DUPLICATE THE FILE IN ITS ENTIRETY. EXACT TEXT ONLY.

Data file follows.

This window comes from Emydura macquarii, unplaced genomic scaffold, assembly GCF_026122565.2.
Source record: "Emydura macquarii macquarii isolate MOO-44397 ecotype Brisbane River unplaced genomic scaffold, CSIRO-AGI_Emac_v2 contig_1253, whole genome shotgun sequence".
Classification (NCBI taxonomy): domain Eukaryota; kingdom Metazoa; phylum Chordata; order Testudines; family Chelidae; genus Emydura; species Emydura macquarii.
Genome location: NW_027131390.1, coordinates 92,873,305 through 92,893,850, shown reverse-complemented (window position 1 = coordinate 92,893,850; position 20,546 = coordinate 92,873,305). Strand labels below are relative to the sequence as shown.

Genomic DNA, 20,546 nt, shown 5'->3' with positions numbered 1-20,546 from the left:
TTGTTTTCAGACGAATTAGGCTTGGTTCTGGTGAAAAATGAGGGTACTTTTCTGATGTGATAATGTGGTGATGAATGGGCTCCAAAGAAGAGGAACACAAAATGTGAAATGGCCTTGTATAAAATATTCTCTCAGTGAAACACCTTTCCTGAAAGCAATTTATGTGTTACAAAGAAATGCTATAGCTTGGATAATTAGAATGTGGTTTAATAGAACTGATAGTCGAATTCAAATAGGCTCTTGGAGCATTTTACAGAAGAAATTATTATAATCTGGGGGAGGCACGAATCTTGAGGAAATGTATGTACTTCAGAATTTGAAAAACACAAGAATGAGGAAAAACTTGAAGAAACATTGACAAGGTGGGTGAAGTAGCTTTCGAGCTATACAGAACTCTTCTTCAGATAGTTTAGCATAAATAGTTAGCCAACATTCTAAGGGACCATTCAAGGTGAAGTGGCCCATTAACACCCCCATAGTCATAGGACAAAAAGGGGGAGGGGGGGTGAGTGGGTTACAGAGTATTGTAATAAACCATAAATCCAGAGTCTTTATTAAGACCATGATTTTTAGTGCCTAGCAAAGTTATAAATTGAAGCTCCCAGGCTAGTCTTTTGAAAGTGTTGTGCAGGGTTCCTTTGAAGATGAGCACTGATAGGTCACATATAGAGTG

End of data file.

This window comes from Emydura macquarii, unplaced genomic scaffold, assembly GCF_026122565.2.
Source record: "Emydura macquarii macquarii isolate MOO-44397 ecotype Brisbane River unplaced genomic scaffold, CSIRO-AGI_Emac_v2 contig_1253, whole genome shotgun sequence".
Classification (NCBI taxonomy): domain Eukaryota; kingdom Metazoa; phylum Chordata; order Testudines; family Chelidae; genus Emydura; species Emydura macquarii.
Genome location: NW_027131390.1, coordinates 92,873,305 through 92,893,850, shown reverse-complemented (window position 1 = coordinate 92,893,850; position 20,546 = coordinate 92,873,305). Strand labels below are relative to the sequence as shown.

Genomic DNA, 20,546 nt, shown 5'->3' with positions numbered 1-20,546 from the left:
TTGTTTTCAGACGAATTAGGCTTGGTTCTGGTGAAAAATGAGGGTACTTTTCTGATGTGATAATGTGGTGATGAATGGGCTCCAAAGAAGAGGAACACAAAATGTGAAATGGCCTTGTATAAAATATTCTCTCAGTGAAACACCTTTCCTGAAAGCAATTTATGTGTTACAAAGAAATGCTATAGCTTGGATAATTAGAATGTGGTTTAATAGAACTGATAGTCGAATTCAAATAGGCTCTTGGAGCATTTTACAGAAGAAATTATTATAATCTGGGGGAGGCACGAATCTTGAGGAAATGTATGTACTTCAGAATTTGAAAAACACAAGAATGAGGAAAAACTTGAAGAAACATTGACAAGGTGGGTGAAGTAGCTTTCGAGCTATACAGAACTCTTCTTCAGATAGTTTAGCATAAATAGTTAGCCAACATTCTAAGGGACCATTCAAGGTGAAGTGGCCCATTAACACCCCCATAGTCATAGGACAAAAAGGGGGAGGGGGGGTGAGTGGGTTACAGAGTATTGTAATAAACCATAAATCCAGAGTCTTTATTAAGACCATGATTTTTAGTGCCTAGCAAAGTTATAAATTGAAGCTCCCAGGCTAGTCTTTTGAAAGTGTTGTGCAGGGTTCCTTTGAAGATGAGCACTGATAGGTCACATATAGAGTG